With a population that has a higher number of children and elderly, Zambia is left with not enough workers. Its dependency ratio leaves it vulnerable to taking on too much future debt, regardless of any post-default restructuring solution.
Africa: Siemens Energy on mission to tackle renewable energy
Siemens Energy plans to use its new status as a standalone company to target African markets for wind, solar and hydrogen power solutions, Thabo Molekoa, CEO for South Africa, tells The Africa Report.
The company is discussing retrofit or new renewable energy solutions for businesses and governments in Africa, says Molekoa. Siemens Energy is working on adapting its turbines to enable them to increase the proportion of hydrogen used, and Molekoa is aiming for some turbines to be able to run on 100% hydrogen.
Siemens Energy is in the first flush of its independence from former parent company Siemens. Germany’s largest-ever corporate spin-off led to shares of Siemens Energy being listed in Frankfurt at the end of September.
The new company also has a stake of 67% in renewables business Siemens Gamesa, which says that its African wind power installations of 3.4GW is more than half of the continent’s entire wind power capacity.
- The separation was designed to allow Siemens Energy to “respond quicker to customer demand,” says Molekoa in Johannesburg.
- Siemens still has a stake of about 35% in Siemens Energy. Molekoa says this will drop further in the next 12 to 18 months. “We didn’t want Siemens to have a controlling stake.”
- Many businesses within Siemens compete for capital, says Molekoa. Siemens Energy can now identify the most important trends in its market and allocate capital as needed, he adds.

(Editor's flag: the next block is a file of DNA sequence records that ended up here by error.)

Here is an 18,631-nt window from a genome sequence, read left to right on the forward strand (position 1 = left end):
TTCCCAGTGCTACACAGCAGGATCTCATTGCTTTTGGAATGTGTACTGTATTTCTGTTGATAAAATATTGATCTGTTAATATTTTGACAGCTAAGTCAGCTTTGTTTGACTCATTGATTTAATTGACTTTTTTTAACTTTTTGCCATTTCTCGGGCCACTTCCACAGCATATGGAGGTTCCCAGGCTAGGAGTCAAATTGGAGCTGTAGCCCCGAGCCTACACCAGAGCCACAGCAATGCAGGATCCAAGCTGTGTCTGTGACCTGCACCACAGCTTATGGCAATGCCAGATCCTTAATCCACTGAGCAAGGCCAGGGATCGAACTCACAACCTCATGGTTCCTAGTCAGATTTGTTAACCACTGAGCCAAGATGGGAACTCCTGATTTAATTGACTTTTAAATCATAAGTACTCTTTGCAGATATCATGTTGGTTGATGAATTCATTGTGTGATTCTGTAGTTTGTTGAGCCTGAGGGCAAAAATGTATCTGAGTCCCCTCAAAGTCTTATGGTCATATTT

- African urbanisation and young demographic structures mean that there will be “huge sustainable energy demand,” he argues.
South Africa Mining
Siemens Energy is far from writing off non-renewable sources. Molekoa stresses the importance in the region of taking existing resource endowments and levels of electrification. Excluding South Africa, these levels are still low in the southern Africa region, he says.
- Siemens Energy is in talks with the government of Botswana over how to stabilise its power supply, which at present depends heavily on coal, says Molekoa.
- In Mozambique, the company this month won a contract to supply emissions-reducing power generation equipment for LNG development.
Some South African miners, weary of unreliable from state-owned utility Eskom, have started launching solar tenders in a bid to find an alternative. ArcelorMittal South Africa, Sasol and Impala Platinum are among those to have invited bids to supply solar power.
- The spate of solar tenders represents “a significant shift,” says Molekoa. “The minute that mindsets shift, we are better off.”
- Power, whilst a significant issue, may not be the most important issue facing miners, says Molekoa. He sees them as pragmatic, rather than having a fixed agenda on what power solutions should look like. “They just need a truck. They don’t care if it’s pink or brown.”
Still, he adds, mining companies stand to gain from using renewable power by anticipating future pressure from their shareholders about sustainability.
“We are ready in terms of solutions,” Molekoa says. The timetable for deployment will be determined by “when the client is ready.” Molekoa expects that it will take between three and five years before South African miners start adopting Siemens Energy solutions.
- In the long term, Siemens Energy solutions can be a “useful input” in attracting miners back to South Africa, says Molekoa. Availability of reliable renewable power “will help the business case” for mining in South Africa.
Bottom Line: Power businesses in Africa are likely to be more agile as standalone operations rather than as units within a conglomerate.